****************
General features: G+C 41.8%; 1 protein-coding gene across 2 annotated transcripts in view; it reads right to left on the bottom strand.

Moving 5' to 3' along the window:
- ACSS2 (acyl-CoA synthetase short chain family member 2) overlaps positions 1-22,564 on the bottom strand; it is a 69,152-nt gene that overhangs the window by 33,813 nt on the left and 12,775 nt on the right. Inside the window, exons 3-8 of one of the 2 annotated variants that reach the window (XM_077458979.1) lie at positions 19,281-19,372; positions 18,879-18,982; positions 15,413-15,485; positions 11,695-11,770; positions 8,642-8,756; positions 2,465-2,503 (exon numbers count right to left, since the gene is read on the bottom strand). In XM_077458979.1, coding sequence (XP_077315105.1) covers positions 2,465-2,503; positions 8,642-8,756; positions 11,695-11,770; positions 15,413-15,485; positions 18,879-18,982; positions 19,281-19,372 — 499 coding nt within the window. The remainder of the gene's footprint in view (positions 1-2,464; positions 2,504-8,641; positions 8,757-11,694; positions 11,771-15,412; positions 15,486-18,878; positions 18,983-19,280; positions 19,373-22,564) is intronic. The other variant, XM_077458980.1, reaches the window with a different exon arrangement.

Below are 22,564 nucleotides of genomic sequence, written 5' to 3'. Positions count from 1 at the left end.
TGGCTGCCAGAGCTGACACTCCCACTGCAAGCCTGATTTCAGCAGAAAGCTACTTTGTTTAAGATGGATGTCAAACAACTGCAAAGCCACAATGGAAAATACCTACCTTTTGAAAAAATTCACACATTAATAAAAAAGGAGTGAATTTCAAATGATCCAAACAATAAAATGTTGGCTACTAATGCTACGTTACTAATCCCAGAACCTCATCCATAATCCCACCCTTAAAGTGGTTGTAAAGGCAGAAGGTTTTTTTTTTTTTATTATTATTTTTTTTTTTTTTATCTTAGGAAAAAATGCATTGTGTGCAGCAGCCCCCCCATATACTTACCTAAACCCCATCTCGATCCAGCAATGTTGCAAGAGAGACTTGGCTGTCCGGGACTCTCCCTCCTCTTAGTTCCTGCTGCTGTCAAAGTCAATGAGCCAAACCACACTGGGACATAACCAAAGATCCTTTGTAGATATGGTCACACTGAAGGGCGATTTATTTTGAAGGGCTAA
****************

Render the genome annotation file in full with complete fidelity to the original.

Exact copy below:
General features: G+C 41.8%; 1 protein-coding gene across 2 annotated transcripts in view; it reads right to left on the bottom strand.

Moving 5' to 3' along the window:
- ACSS2 (acyl-CoA synthetase short chain family member 2) overlaps positions 1-22,564 on the bottom strand; it is a 69,152-nt gene that overhangs the window by 33,813 nt on the left and 12,775 nt on the right. Inside the window, exons 3-8 of one of the 2 annotated variants that reach the window (XM_077458979.1) lie at positions 19,281-19,372; positions 18,879-18,982; positions 15,413-15,485; positions 11,695-11,770; positions 8,642-8,756; positions 2,465-2,503 (exon numbers count right to left, since the gene is read on the bottom strand). In XM_077458979.1, coding sequence (XP_077315105.1) covers positions 2,465-2,503; positions 8,642-8,756; positions 11,695-11,770; positions 15,413-15,485; positions 18,879-18,982; positions 19,281-19,372 — 499 coding nt within the window. The remainder of the gene's footprint in view (positions 1-2,464; positions 2,504-8,641; positions 8,757-11,694; positions 11,771-15,412; positions 15,486-18,878; positions 18,983-19,280; positions 19,373-22,564) is intronic. The other variant, XM_077458980.1, reaches the window with a different exon arrangement.

Below are 22,564 nucleotides of genomic sequence, written 5' to 3'. Positions count from 1 at the left end.
TGGCTGCCAGAGCTGACACTCCCACTGCAAGCCTGATTTCAGCAGAAAGCTACTTTGTTTAAGATGGATGTCAAACAACTGCAAAGCCACAATGGAAAATACCTACCTTTTGAAAAAATTCACACATTAATAAAAAAGGAGTGAATTTCAAATGATCCAAACAATAAAATGTTGGCTACTAATGCTACGTTACTAATCCCAGAACCTCATCCATAATCCCACCCTTAAAGTGGTTGTAAAGGCAGAAGGTTTTTTTTTTTTTATTATTATTTTTTTTTTTTTTATCTTAGGAAAAAATGCATTGTGTGCAGCAGCCCCCCCATATACTTACCTAAACCCCATCTCGATCCAGCAATGTTGCAAGAGAGACTTGGCTGTCCGGGACTCTCCCTCCTCTTAGTTCCTGCTGCTGTCAAAGTCAATGAGCCAAACCACACTGGGACATAACCAAAGATCCTTTGTAGATATGGTCACACTGAAGGGCGATTTATTTTGAAGGGCTAA